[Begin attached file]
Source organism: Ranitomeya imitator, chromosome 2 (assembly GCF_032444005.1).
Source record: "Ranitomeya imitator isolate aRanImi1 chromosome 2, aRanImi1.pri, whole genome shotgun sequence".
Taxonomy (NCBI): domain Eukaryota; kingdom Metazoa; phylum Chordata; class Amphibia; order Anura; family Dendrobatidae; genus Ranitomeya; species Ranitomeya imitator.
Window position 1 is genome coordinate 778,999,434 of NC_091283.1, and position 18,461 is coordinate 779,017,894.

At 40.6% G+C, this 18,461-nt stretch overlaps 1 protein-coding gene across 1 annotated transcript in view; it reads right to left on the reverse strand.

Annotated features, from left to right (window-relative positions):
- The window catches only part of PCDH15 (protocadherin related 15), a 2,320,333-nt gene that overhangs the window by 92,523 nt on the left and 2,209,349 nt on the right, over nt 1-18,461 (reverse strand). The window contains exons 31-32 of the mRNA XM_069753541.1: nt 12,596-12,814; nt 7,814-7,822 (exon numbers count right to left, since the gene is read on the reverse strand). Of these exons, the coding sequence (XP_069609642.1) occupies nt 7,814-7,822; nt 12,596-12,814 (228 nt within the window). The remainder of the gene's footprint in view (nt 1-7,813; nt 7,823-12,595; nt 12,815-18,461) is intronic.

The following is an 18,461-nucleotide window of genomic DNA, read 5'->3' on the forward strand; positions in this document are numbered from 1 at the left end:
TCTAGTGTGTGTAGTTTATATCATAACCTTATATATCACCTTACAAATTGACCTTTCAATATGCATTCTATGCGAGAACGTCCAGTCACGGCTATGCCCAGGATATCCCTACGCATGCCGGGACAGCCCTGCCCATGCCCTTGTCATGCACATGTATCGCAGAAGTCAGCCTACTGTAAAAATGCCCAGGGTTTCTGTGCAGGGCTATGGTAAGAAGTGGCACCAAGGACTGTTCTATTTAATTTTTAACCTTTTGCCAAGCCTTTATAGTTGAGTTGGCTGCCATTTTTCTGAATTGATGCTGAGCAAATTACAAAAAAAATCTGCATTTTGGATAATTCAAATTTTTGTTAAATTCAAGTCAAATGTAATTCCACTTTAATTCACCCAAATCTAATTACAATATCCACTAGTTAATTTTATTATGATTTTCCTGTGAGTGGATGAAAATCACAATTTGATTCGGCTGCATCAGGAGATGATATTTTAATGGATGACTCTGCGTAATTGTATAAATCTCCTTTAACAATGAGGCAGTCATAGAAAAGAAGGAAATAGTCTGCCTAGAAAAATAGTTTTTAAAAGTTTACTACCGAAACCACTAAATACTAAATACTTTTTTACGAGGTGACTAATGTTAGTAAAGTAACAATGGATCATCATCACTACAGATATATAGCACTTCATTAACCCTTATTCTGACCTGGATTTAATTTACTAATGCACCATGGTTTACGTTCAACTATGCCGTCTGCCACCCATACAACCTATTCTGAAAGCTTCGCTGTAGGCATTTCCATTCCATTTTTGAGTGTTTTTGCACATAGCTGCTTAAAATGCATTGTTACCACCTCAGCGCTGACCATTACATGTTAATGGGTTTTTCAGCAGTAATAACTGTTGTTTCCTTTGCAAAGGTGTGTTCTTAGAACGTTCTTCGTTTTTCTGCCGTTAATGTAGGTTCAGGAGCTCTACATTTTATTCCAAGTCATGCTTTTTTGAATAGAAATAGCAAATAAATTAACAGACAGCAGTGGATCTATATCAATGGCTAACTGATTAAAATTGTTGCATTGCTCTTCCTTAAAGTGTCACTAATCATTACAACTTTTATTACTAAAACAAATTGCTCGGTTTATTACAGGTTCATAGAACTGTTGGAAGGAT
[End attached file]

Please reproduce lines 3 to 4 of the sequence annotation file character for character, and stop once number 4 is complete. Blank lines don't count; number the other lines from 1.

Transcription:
Taxonomy (NCBI): domain Eukaryota; kingdom Metazoa; phylum Chordata; class Amphibia; order Anura; family Dendrobatidae; genus Ranitomeya; species Ranitomeya imitator.
Window position 1 is genome coordinate 778,999,434 of NC_091283.1, and position 18,461 is coordinate 779,017,894.